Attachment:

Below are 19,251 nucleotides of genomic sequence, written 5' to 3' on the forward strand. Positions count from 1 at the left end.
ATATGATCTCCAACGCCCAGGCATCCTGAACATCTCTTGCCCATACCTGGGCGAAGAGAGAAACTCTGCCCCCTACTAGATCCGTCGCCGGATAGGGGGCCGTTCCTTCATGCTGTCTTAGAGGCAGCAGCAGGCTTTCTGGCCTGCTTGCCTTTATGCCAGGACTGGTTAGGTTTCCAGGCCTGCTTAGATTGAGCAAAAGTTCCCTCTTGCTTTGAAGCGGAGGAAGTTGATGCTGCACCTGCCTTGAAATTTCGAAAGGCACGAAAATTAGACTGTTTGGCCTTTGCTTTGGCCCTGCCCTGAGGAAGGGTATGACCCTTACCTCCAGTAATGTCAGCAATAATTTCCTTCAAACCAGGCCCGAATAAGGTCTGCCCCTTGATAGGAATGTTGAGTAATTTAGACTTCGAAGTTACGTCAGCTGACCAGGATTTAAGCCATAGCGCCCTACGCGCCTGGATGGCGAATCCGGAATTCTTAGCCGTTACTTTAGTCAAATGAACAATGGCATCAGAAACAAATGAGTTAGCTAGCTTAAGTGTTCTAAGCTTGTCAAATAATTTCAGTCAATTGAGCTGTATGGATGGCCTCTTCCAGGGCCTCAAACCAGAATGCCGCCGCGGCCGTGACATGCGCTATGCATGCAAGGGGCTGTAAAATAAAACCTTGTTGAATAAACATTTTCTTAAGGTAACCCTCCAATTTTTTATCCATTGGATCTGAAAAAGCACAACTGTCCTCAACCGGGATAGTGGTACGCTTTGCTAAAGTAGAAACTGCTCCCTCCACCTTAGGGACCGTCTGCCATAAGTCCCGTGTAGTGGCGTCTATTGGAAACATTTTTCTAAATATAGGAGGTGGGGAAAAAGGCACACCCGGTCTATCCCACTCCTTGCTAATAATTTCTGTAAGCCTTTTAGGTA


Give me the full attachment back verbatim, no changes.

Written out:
Below are 19,251 nucleotides of genomic sequence, written 5' to 3' on the forward strand. Positions count from 1 at the left end.
ATATGATCTCCAACGCCCAGGCATCCTGAACATCTCTTGCCCATACCTGGGCGAAGAGAGAAACTCTGCCCCCTACTAGATCCGTCGCCGGATAGGGGGCCGTTCCTTCATGCTGTCTTAGAGGCAGCAGCAGGCTTTCTGGCCTGCTTGCCTTTATGCCAGGACTGGTTAGGTTTCCAGGCCTGCTTAGATTGAGCAAAAGTTCCCTCTTGCTTTGAAGCGGAGGAAGTTGATGCTGCACCTGCCTTGAAATTTCGAAAGGCACGAAAATTAGACTGTTTGGCCTTTGCTTTGGCCCTGCCCTGAGGAAGGGTATGACCCTTACCTCCAGTAATGTCAGCAATAATTTCCTTCAAACCAGGCCCGAATAAGGTCTGCCCCTTGATAGGAATGTTGAGTAATTTAGACTTCGAAGTTACGTCAGCTGACCAGGATTTAAGCCATAGCGCCCTACGCGCCTGGATGGCGAATCCGGAATTCTTAGCCGTTACTTTAGTCAAATGAACAATGGCATCAGAAACAAATGAGTTAGCTAGCTTAAGTGTTCTAAGCTTGTCAAATAATTTCAGTCAATTGAGCTGTATGGATGGCCTCTTCCAGGGCCTCAAACCAGAATGCCGCCGCGGCCGTGACATGCGCTATGCATGCAAGGGGCTGTAAAATAAAACCTTGTTGAATAAACATTTTCTTAAGGTAACCCTCCAATTTTTTATCCATTGGATCTGAAAAAGCACAACTGTCCTCAACCGGGATAGTGGTACGCTTTGCTAAAGTAGAAACTGCTCCCTCCACCTTAGGGACCGTCTGCCATAAGTCCCGTGTAGTGGCGTCTATTGGAAACATTTTTCTAAATATAGGAGGTGGGGAAAAAGGCACACCCGGTCTATCCCACTCCTTGCTAATAATTTCTGTAAGCCTTTTAGGTA